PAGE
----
The benefits of spending time outdoors are pretty clear:
- Lower rates of obesity, heart disease and depression
- Improved focus
- Decreased stress
And yet, across the nation, kids are spending less time outside. Compared to their parents, today’s children get outdoors just half as often. Screen time—about seven hours a day—along with school, activities and the changing nature of communities have conspired to keep our kids indoors.
The loss, experts say, is affecting families in negative ways.
“Much of society no longer sees independent imaginary play and time spent in the natural world as ‘enrichment,’” says Richard Louv, co-founder and chairman emeritus of the Children & Nature Network and author of “Last Child in the Woods.” “Technology now dominates almost all aspect of our lives. Technology is not, in itself, the enemy, but our lack of balance is deadly. The pandemic of inactivity is one result.”
A New Kind of Disorder
Louv calls this problem “nature-deficit disorder.” He noticed its results in 1990 while researching his first book, “Childhood’s Future.”
“Even then, parents and others were reporting a divide between the young and the natural world, and the social, spiritual, mental, and environmental implications of this change,” Louv says. “At that time, there was little research about the divide or the benefits of nature to human growth.”
Science now backs up much of what Louv suspected almost 30 years ago: Exposure to nature can cut stress levels by almost a third. Children who spend more time outdoors are less likely to be overweight. Researchers also have found that this isn’t just about being active—it’s about being active outdoors.
“Outdoor exercise helps mental and physical well-being more than indoor activity,” says Diane Wood, president of National Environmental Education Foundation. “Even a 20-minute walk in nature can help children with attention deficit hyperactivity disorder concentrate better, and there’s enough evidence to show that when any child is given enough unstructured time outdoors, they focus better, are more receptive to learning and are more skilled in social interactions.”
So what’s holding families—and children—back from returning to outside time? Part of the responsibility lies with today’s parents and guardians, who often are less familiar with the natural world than the generations before them.
“They may not know about nature and feel somehow they need to be experts,” Wood says. “But parents really just need to share their interest, pointing out new shapes, colors and textures. Kids can simply lead nature finding if the adults they are with are focused and engaged—and off their cell phones.”
Luckily, reconnecting kids with the great outdoors doesn’t have to be organized, led by experts or costly. All that’s needed, Louv and Wood say, is intention and effort.
“Kids are naturally curious and will gravitate to stimulation of the senses that nature offers, but it is our responsibility to open the door to the natural world and let them step through,” Wood says.
The first step is the easiest: Just get your kids outside—no structure needed. Learning, discovering and exploring will happen on their own.
“The second step is to give them good experiences with nature that will make them want to go out and explore more on their own, be it a trip to a national park or just naming animals, bugs and plants around the neighborhood,” Wood says. “Parents, friends and family are the most influential for youth participation in outdoor activities. If you set an example and take the first step, your children will follow.”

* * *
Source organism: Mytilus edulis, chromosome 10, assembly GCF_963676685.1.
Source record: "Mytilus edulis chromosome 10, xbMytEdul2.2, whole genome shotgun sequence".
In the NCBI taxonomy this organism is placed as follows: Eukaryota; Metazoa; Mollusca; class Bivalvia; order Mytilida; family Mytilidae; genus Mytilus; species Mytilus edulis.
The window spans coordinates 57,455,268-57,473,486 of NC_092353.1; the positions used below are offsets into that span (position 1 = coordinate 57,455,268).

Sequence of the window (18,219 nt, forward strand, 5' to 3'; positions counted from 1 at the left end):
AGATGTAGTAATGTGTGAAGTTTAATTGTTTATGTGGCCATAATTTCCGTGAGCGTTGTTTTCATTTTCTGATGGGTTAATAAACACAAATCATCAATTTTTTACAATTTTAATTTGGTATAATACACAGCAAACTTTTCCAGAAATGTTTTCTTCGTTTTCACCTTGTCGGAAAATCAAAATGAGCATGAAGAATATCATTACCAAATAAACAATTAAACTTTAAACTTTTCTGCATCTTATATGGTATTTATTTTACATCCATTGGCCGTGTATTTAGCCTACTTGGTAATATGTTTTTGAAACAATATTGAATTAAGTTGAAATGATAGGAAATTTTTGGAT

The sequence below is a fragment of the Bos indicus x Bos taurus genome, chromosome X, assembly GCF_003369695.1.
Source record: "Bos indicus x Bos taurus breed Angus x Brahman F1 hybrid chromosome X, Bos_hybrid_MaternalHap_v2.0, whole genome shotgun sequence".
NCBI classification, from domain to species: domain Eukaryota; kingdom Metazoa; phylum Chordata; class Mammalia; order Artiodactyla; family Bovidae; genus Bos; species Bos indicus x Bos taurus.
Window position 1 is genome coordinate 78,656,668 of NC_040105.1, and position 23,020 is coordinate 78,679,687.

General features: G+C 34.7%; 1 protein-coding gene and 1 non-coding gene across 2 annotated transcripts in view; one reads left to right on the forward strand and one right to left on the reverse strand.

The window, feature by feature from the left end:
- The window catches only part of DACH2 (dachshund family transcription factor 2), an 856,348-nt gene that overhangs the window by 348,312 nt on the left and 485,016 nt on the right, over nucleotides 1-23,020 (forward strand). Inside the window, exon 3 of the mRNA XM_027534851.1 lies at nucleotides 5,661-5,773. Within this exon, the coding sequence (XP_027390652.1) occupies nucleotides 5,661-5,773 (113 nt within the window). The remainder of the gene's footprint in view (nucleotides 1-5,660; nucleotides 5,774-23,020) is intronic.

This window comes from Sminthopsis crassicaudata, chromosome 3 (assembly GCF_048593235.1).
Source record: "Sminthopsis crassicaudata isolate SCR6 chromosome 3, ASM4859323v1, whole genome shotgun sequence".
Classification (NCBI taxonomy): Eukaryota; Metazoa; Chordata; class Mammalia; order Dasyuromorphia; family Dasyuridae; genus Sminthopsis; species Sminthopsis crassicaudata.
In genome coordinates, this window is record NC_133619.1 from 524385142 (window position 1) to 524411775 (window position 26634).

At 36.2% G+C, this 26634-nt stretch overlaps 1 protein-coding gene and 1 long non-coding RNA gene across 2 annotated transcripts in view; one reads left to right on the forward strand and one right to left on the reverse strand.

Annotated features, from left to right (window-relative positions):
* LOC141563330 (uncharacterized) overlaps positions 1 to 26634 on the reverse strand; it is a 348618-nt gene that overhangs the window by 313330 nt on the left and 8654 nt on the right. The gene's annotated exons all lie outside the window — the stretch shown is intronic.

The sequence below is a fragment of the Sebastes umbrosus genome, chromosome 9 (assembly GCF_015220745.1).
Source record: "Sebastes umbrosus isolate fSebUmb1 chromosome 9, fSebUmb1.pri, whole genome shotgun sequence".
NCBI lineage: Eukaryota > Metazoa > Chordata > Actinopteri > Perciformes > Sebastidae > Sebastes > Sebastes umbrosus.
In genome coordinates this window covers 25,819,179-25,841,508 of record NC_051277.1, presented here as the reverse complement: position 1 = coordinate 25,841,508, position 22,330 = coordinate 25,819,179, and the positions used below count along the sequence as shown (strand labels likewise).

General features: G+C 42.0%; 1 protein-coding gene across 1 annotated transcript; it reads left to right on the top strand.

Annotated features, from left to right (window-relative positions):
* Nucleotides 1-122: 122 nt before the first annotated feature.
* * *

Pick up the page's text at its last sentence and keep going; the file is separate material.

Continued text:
Louv says he has noticed a recent return to outside time in schools and state legislatures, businesses and government—as well as family nature clubs and a re-emphasis on recess.
“We can spend more time with children in nature. This is quite a challenge, one that emphasizes the value of exploring nearby opportunities,” Louv says. “Make getting outside a natural and planned act. We can make natural places in and around our homes, schools, neighborhoods, workplaces, cities and suburbs, so that, even in inner cities, our children grow up in nature—not with it, but in it.”
Bonding also is a priceless benefit of outdoor activity.
“Children come back from their adventures with something to talk about with their parents or guardians,” Wood says. “Sharing sudden discoveries with your children builds stronger communication skills and allows parents to get more engaged, which supports kids’ good experiences and builds new bonds for a lifetime.”
10 Ideas to Get Outside
Help your children get curious about nature by regularly spending time outdoors. The 5-2-1-0 program’s aim is to reduce childhood obesity. It encourages five servings of fruits and veggies, less than two hours of screen time, one hour of outside physical activity and zero servings of sugary drinks. Here are some ideas to get your family moving outside:
Find events in your favorite state or local park.
Create a nature scavenger hunt. Google “nature scavenger hunt” for free PDFs.
Use a mobile app or check out books from your library to learn about plants, birds or other animals.
Explore a park or trail.
Create a nature notebook. Have your child sit, look and listen outside for 10 minutes each day, and record their observations.
Give budding photographers a chance to capture nature with a camera. Then, print a low cost album with their favorite shots.
Learn to fish with the Michigan DNR.
Hang a bird feeder, and note the varieties that visit. Change the food to see if different birds come.
Get a taste of Michigan’s great outdoors in the heart of the Motor City. Find out more at Detroit's Outdoor Adventure.
Plant a container garden or search for a community garden plot.